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H.R. 158 (115th): Corey Jones Act

The text of the bill below is as of Jan 3, 2017 (Introduced).


I

115th CONGRESS

1st Session

H. R. 158

IN THE HOUSE OF REPRESENTATIVES

January 3, 2017

(for himself, Mr. Deutch, Ms. Frankel of Florida, Ms. Wasserman Schultz, and Ms. Jackson Lee) introduced the following bill; which was referred to the Committee on the Judiciary

A BILL

To amend the Omnibus Crime Control and Safe Streets Act of 1968 to impose certain additional requirements on applicants for COPS grants, and for other purposes.

1.

Short title

This Act may be cited as the Corey Jones Act.

2.

Findings

Congress finds the following:

(1)

Corey Jones of Lake Worth, Florida, was shot and killed by a plainclothes law enforcement officer operating an unmarked vehicle on October 18, 2015.

(2)

Mr. Jones was legally and peacefully pulled to the side of the road while he awaited roadside assistance at approximately 3:00 in the morning because his car had broken down.

(3)

While Mr. Jones awaited roadside assistance, he was approached by a law enforcement officer driving an unmarked van and dressed in plainclothes.

(4)

Mr. Jones would not have had any reasonable reason to believe that the person in plainclothes driving the unmarked vehicle was a law enforcement officer.

(5)

Any confusion as to the nature of the law enforcement officer’s interaction with Mr. Jones could likely have been avoided had a uniformed officer in a marked vehicle been called to the scene.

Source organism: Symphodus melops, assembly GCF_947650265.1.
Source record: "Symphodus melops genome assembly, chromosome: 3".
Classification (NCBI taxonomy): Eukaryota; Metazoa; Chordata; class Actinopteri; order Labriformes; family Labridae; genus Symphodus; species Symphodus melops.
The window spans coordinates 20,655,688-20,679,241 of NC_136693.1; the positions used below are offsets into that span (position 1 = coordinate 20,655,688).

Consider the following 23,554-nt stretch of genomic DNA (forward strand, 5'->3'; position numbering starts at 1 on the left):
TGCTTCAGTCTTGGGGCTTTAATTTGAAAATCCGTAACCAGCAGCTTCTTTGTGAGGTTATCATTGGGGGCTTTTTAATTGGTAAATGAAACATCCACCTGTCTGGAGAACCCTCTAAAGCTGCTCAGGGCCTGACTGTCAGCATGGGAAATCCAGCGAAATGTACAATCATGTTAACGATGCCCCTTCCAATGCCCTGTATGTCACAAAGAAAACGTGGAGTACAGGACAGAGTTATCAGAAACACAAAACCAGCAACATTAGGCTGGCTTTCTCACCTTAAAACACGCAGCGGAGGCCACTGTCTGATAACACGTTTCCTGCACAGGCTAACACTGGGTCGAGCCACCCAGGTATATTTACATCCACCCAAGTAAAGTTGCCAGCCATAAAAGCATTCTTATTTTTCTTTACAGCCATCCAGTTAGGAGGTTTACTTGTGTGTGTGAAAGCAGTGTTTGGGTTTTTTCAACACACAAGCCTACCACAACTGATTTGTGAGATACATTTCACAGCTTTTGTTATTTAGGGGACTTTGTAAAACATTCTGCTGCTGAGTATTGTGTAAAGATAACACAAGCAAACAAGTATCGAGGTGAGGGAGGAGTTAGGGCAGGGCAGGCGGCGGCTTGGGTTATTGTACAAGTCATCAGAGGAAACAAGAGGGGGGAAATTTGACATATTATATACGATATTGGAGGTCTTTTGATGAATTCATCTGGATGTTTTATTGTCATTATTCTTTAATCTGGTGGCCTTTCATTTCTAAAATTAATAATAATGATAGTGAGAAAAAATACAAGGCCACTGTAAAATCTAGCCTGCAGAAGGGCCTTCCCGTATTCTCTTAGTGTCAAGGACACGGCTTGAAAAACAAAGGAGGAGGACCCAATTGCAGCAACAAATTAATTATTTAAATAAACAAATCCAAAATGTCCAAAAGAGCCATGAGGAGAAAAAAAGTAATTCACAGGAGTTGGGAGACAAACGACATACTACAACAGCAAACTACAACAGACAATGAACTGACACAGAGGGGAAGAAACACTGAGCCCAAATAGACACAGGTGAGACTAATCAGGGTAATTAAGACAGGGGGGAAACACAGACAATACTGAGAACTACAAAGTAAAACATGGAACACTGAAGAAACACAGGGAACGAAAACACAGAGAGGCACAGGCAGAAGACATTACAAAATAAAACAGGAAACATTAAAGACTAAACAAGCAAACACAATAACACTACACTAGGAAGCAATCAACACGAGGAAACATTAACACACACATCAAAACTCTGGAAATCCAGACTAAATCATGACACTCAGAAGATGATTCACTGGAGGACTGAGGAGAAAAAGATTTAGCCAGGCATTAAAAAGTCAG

(6)

Tragic incidents like the death of Mr. Jones can easily be avoided by prohibiting law enforcement officers in plainclothes or law enforcement officers in plainclothes and unmarked vehicles from engaging in routine traffic stops.

3.

Ensuring the safety of the public and law enforcement officers during routine traffic stops involving unmarked vehicles and plainclothes officers

(a)

Certification required

Section 1702 of the Omnibus Crime Control and Safe Streets Act of 1968 (42 U.S.C. 3796dd–1) is amended—

(1)

in subsection (c)—

(A)

in paragraph (10), by striking and at the end;

(B)

in paragraph (11), by striking the period and inserting ; and at the end; and

(C)

by adding at the end the following:

(12)

certify that no law enforcement agency that will receive grant funds from the applicant allows law enforcement officers to engage in routine traffic stops while in plainclothes or while in plainclothes and in a police vehicle that is unmarked or that otherwise is not clearly identified as a police vehicle.

; and

(2)

in subsection (d)—

(A)

in paragraph (1), by inserting after 1 or more of the requirements of subsection (c) the following (other than paragraph (12);

(B)

in paragraph (2), by inserting after 1 or more of the requirements of subsection (c) the following (other than paragraph (12); and

(C)

by adding at the end the following:

(3)

No waiver of plainclothes certification

The Attorney General may not waive the requirement under subsection (c)(12).

.

(b)

Civil action

If the Attorney General determines, as a result of the reviews required by section 1705 of the Omnibus Crime Control and Safe Streets Act of 1968, that a law enforcement officer has engaged in conduct that violates a certification under section 1702(c)(12) of such Act applicable to that law enforcement officer, and such conduct has resulted in serious injury or death to any person, that person may bring a civil action against that law enforcement officer and any grantee under part Q of title I of such Act that is a grantee that is a State, unit of local government, Indian tribal government, or other entity with direct authority over that law enforcement officer.

(c)

Report

Not later than 18 months after the date of enactment of this Act, the Attorney General of the United States shall submit to Congress a report that includes data relating to the number and nature of incidences where a law enforcement officer dressed in plainclothes or dressed in plainclothes and operating an unmarked vehicle, engaged in a routine traffic stop that resulted in injury or death.